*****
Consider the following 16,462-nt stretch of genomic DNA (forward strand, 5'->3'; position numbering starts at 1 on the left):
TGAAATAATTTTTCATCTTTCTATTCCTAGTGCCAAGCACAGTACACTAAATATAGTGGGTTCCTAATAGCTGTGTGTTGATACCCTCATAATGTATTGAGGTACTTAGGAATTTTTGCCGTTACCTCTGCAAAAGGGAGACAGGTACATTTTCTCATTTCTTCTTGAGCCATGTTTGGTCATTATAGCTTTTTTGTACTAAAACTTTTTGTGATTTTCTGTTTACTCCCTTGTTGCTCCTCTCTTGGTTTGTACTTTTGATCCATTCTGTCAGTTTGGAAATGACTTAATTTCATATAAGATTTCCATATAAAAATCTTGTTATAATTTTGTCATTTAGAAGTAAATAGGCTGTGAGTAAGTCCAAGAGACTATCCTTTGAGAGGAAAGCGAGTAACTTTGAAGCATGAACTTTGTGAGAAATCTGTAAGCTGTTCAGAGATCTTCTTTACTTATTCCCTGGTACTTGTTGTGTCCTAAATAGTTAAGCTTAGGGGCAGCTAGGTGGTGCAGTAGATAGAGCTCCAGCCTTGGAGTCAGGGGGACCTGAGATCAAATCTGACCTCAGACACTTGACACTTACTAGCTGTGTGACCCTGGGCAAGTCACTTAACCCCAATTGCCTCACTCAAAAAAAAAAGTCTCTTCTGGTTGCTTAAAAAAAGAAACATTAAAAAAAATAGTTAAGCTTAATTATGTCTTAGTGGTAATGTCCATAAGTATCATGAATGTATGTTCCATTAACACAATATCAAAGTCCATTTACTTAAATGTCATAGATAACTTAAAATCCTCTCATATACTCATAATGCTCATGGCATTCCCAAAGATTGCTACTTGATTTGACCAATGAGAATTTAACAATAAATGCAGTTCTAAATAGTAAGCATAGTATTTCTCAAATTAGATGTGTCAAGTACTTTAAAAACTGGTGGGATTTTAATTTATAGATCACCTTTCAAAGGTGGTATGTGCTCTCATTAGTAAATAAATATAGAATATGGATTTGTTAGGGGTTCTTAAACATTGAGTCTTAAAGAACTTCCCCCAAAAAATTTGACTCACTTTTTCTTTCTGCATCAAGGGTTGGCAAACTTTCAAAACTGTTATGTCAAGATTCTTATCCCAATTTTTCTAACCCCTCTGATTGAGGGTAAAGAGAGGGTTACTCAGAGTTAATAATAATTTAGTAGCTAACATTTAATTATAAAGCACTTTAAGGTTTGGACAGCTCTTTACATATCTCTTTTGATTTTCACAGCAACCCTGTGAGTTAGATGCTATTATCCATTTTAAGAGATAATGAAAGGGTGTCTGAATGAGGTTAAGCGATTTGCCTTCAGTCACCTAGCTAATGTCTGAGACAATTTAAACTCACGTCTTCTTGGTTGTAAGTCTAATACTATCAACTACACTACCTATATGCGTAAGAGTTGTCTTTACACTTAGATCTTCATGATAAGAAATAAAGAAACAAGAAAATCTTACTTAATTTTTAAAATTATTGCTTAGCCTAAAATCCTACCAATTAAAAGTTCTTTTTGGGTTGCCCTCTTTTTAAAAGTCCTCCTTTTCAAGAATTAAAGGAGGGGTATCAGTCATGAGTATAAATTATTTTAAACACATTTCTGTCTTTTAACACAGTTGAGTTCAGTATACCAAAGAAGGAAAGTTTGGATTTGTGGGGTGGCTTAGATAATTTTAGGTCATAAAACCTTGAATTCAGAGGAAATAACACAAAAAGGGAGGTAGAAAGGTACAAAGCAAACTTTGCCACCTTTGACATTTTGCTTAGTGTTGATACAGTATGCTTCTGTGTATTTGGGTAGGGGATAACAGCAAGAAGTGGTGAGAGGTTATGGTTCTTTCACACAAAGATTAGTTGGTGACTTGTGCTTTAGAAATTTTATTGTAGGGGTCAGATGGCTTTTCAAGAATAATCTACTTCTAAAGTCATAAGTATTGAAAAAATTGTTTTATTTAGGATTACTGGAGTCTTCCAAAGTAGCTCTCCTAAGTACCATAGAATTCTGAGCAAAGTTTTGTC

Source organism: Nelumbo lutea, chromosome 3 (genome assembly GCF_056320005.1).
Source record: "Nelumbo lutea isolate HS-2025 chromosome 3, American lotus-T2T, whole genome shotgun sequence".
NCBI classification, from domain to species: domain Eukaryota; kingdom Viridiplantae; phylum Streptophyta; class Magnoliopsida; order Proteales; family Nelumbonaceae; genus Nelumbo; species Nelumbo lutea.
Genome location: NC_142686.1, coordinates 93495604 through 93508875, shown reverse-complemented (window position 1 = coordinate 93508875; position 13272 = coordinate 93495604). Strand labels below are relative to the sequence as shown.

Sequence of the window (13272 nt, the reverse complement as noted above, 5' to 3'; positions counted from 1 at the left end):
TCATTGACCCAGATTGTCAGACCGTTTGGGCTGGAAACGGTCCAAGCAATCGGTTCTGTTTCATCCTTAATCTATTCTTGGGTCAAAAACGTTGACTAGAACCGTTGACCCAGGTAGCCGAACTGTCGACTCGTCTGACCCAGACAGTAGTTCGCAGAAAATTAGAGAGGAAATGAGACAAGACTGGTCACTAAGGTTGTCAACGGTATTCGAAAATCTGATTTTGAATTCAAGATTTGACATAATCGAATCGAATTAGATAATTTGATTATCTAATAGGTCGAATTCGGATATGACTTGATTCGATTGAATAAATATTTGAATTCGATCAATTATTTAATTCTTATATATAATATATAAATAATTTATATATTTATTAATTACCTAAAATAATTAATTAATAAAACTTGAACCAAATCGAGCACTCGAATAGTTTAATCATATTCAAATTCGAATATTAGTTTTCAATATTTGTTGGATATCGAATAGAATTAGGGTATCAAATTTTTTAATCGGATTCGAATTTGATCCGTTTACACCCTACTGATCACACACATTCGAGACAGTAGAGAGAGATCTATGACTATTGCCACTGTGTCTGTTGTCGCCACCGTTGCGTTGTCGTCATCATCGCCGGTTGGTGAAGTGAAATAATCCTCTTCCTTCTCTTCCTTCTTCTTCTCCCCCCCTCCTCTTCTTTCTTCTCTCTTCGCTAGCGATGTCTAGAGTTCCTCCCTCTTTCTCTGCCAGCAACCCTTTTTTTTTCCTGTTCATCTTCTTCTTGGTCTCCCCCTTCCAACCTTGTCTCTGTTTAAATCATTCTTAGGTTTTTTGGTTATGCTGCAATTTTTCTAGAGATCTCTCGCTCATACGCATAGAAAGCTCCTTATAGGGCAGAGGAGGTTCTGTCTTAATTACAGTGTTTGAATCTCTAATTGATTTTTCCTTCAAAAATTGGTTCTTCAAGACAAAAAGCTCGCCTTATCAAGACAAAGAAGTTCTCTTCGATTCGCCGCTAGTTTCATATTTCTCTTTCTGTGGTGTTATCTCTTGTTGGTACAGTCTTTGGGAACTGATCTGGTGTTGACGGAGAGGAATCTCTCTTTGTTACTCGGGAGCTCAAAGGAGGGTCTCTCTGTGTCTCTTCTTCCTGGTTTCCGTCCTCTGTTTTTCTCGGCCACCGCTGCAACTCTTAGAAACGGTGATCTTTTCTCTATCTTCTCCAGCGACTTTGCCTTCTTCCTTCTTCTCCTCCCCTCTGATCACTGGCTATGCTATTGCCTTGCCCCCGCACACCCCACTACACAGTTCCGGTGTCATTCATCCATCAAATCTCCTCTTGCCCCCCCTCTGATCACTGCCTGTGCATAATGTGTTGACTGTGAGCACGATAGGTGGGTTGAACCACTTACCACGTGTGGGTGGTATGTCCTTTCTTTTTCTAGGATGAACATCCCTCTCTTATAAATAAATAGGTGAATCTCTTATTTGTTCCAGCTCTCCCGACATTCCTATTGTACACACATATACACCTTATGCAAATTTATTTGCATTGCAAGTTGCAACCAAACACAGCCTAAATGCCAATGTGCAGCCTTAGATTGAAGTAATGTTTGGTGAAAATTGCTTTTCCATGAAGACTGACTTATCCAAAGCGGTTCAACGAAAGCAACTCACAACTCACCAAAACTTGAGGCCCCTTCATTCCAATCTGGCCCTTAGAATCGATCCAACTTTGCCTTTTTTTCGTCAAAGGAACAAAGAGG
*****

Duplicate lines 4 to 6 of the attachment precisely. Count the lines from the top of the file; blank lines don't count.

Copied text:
Source record: "Nelumbo lutea isolate HS-2025 chromosome 3, American lotus-T2T, whole genome shotgun sequence".
NCBI classification, from domain to species: domain Eukaryota; kingdom Viridiplantae; phylum Streptophyta; class Magnoliopsida; order Proteales; family Nelumbonaceae; genus Nelumbo; species Nelumbo lutea.
Genome location: NC_142686.1, coordinates 93495604 through 93508875, shown reverse-complemented (window position 1 = coordinate 93508875; position 13272 = coordinate 93495604). Strand labels below are relative to the sequence as shown.